This phenomenon can also partly be explained by the fact that our bodies tend to lose muscle and water over time. People with more body fat don’t break down alcohol as well, and less water in your body means that the booze stays concentrated in your system longer, The Cut reports. This is one of the reasons why women, who tend to have a higher body fat percentage than men, often suffer worse hangovers than their male counterparts. (Additionally, women have fewer ADH enzymes.)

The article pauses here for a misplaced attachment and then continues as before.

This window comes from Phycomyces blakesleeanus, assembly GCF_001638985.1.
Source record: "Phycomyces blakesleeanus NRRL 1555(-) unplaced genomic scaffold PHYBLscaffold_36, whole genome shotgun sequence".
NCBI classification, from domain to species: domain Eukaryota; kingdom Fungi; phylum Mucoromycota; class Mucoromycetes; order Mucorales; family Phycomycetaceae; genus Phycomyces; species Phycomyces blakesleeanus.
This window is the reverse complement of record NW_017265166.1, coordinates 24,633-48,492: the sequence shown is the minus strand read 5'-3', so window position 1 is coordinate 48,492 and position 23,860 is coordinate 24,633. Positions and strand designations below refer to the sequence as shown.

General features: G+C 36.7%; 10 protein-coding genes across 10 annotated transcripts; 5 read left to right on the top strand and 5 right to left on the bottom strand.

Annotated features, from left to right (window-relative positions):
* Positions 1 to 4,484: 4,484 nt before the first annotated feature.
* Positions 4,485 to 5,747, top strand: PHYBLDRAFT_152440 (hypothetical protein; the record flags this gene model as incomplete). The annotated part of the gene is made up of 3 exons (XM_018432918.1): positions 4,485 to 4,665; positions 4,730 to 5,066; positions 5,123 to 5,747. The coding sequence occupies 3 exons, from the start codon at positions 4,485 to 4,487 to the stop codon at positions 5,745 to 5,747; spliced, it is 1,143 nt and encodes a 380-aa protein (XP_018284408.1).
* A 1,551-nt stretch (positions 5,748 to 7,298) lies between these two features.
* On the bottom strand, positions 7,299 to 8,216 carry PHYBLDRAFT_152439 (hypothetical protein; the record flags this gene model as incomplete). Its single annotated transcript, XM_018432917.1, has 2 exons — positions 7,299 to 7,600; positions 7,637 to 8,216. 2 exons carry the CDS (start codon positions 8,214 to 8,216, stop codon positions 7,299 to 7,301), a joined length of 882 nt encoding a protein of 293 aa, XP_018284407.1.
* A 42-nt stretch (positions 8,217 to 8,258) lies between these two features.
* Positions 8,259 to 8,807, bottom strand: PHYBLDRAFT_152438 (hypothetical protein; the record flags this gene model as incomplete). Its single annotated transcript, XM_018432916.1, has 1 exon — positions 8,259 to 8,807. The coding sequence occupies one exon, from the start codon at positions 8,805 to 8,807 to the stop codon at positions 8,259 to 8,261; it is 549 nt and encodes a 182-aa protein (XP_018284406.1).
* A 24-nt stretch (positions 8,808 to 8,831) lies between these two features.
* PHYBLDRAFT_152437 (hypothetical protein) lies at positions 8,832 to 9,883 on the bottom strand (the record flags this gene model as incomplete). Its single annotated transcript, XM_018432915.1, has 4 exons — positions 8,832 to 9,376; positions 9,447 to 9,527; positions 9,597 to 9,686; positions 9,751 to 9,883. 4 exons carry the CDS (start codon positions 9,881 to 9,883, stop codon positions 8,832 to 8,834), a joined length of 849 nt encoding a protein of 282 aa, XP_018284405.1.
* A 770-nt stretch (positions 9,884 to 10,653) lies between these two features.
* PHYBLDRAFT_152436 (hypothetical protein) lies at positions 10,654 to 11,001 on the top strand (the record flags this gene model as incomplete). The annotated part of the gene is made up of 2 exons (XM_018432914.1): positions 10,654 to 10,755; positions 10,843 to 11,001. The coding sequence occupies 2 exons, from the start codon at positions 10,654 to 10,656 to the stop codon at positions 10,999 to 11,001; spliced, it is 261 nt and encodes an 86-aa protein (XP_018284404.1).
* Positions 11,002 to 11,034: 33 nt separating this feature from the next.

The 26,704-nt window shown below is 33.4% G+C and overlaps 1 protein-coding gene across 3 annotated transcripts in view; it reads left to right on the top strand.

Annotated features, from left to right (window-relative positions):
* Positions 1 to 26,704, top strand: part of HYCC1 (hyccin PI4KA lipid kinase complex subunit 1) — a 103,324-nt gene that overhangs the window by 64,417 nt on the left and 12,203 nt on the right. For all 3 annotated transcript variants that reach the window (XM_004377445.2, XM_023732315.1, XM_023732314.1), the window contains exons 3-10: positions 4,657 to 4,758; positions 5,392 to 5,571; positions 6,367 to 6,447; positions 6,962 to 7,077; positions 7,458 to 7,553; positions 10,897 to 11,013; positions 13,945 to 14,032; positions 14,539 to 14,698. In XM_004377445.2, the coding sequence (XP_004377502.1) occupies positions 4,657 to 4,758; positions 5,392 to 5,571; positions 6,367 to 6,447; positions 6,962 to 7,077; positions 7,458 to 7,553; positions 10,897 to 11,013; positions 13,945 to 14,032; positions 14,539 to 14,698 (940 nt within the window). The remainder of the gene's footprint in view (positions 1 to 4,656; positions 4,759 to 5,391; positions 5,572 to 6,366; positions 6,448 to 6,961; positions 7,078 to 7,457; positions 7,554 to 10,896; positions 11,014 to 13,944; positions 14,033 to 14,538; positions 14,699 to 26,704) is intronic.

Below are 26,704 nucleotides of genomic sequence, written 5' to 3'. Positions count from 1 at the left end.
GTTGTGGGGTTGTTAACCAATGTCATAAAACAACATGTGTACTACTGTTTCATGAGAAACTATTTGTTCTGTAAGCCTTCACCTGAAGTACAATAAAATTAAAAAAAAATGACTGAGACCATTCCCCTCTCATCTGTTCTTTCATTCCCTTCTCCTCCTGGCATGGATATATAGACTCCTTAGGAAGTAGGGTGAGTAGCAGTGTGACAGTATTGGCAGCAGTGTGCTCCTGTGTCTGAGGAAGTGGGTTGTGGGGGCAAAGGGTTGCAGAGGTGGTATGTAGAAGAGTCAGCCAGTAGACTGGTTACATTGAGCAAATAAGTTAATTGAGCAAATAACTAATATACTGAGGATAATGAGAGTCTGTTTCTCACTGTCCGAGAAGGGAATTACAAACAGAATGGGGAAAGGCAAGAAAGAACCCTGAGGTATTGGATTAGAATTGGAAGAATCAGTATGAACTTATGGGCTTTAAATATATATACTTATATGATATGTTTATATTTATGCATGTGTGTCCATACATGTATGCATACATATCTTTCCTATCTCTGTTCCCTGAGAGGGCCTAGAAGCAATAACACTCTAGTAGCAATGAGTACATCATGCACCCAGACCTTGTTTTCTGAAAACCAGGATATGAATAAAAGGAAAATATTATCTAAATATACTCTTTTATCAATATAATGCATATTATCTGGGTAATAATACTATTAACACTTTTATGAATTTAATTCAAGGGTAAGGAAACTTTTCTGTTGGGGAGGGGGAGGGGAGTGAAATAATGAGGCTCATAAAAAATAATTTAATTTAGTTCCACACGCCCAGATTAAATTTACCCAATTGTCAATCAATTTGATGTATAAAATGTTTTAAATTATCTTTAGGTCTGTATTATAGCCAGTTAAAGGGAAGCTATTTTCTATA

More depressingly, as you get older, your immune system deteriorates through a process called immunosenescence. This means that recovering from anything—hangovers included—is more challenging with age. "When we get older, our whole recovery process for everything we do is harder, longer, and slower," gastroenterologist Mark Welton told Men’s Health.

This may seem like a buzzkill, but we're not telling you to put down the pint. However, if you're going to drink, just be aware of your body’s limitations. Shots of cotton candy-flavored vodka were a bad idea in college, and they’re an especially bad idea now. Trust us.